Dogged Protest 

Doggie Daycare Worker Says Boss Got Her Evicted

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AS SPATS with the boss go, it started out small—a complaint over 10 minutes of unpaid work every morning. But when the pet dander finally settled at a Southeast Portland doggie daycare, picket lines had sprouted outside Dogs Dig It, and the employee at the center of it all said her boss had not only had her fired, but also evicted.

Last week, Cristen Love was standing among the pla-cards waved daily outside her former employer on SE 11th and Salmon. Love, 29, had wrangled the pooches at Dogs Dig It—Portland's largest doggie daycare—from December 2009 until August 13, when owners Ellie Davis and Janel Hanson fired her for lateness and insubordination.

Love says things only got worse from there. She and Hanson used to be friendly, and Hanson knew Love had adopted a Basenji terrier, Ilio, from the doggie daycare—even though her apartment bans pets. During her second day protesting, on August 17, Love says Hanson "came out and threatened to call my landlord about Ilio." When Love got home, she found an official notice taped to the door: Get rid of the dog, or move out by August 31.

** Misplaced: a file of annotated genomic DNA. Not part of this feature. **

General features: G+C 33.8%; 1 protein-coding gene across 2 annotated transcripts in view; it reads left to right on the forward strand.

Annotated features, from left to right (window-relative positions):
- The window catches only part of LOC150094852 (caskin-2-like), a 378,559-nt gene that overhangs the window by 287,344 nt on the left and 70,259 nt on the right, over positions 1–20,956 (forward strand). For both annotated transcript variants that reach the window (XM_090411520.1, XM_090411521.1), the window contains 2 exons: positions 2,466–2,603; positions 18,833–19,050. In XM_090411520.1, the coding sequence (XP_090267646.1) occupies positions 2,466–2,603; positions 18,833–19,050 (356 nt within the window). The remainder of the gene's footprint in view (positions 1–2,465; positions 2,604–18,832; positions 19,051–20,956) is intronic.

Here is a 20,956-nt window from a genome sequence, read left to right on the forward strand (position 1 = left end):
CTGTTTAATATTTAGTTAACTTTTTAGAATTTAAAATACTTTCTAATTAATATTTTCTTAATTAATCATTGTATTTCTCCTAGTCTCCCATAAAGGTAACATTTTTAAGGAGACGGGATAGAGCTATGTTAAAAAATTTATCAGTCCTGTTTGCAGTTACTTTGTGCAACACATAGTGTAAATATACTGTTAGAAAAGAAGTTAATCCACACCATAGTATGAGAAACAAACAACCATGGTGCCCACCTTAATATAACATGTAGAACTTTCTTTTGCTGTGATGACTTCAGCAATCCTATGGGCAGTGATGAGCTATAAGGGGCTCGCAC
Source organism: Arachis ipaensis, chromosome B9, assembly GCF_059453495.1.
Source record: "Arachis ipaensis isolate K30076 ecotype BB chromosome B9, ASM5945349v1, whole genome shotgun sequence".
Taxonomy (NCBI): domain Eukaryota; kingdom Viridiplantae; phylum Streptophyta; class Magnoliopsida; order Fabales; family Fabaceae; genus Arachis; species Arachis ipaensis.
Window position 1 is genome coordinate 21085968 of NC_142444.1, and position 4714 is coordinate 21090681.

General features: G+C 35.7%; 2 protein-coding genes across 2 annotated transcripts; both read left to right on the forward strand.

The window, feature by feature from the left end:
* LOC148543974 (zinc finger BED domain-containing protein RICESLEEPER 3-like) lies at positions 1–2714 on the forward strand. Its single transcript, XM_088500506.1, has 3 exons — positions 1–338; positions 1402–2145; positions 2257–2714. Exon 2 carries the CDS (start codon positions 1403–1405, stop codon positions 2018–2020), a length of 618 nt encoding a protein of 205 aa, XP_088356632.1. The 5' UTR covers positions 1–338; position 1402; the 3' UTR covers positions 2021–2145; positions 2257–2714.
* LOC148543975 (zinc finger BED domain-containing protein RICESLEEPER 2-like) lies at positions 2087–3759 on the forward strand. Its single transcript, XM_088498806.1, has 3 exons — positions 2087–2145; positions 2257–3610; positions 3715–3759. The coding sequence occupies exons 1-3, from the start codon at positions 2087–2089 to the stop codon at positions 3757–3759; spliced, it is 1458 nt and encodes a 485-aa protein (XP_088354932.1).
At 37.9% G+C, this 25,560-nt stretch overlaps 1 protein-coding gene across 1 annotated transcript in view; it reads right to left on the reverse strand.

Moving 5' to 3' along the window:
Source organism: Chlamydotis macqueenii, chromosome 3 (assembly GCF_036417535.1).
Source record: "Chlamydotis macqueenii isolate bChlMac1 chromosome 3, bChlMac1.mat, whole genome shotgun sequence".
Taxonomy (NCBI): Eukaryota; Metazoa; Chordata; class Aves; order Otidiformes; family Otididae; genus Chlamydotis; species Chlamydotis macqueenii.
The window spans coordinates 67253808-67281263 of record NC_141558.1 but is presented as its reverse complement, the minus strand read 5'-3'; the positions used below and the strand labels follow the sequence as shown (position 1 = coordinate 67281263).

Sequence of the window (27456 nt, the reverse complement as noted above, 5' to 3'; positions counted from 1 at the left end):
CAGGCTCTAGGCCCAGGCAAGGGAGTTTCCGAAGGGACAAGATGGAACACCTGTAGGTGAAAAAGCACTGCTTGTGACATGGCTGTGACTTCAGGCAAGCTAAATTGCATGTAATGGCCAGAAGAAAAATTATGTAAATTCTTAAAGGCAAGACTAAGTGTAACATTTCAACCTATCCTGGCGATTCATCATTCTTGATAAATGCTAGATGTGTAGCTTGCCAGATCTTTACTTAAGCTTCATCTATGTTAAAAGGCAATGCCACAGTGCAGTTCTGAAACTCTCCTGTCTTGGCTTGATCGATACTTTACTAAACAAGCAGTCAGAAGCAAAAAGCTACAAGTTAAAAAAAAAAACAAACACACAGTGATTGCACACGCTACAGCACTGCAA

Dogs Dig It referred questions to its attorney, Tamsen Leachman, who didn't respond to messages seeking comment.

Love's property manager, Roslyn Southwick, confirms she received a call on August 17 from a woman claiming to be a tenant who complained about a dog in Love's apartment. But when Southwick asked for a name, the woman refused. "I thought it was odd that a tenant would want to remain anonymous, even after I said I wouldn't tell anyone who she was," says Southwick.

Southwick wasn't the only person to get an eyebrow-raising message about Love when the protest launched. Former Dogs Dig It manager Katie Patterson received an e-mail from Davis the day the protest started, asking if Patterson had ever written Love up for violations. Patterson hadn't, but she said Davis' request struck her as odd: "It was really fishy, like she realized, 'Oh, this is going to be a bigger deal than I thought it was.'"

The issue that sparked the debacle came down to 10 measly minutes: Workers at Dogs Dig It were required to come in 10 minutes early for their shift but weren't paid for the prep time.

It's against state law for employers to make hourly workers come in for any unpaid time, so in protest Love began clocking in on the dot... until she was fired. Now, Love and half a dozen members of the International Workers of the World are rallying daily, and Love has filed a wrongful termination complaint with the National Labor Relations Board.

Meanwhile, she's still not sure if she'll give up Ilio or move: "I'm wrestling with that. He's such a sensitive dog, such a mama's boy."

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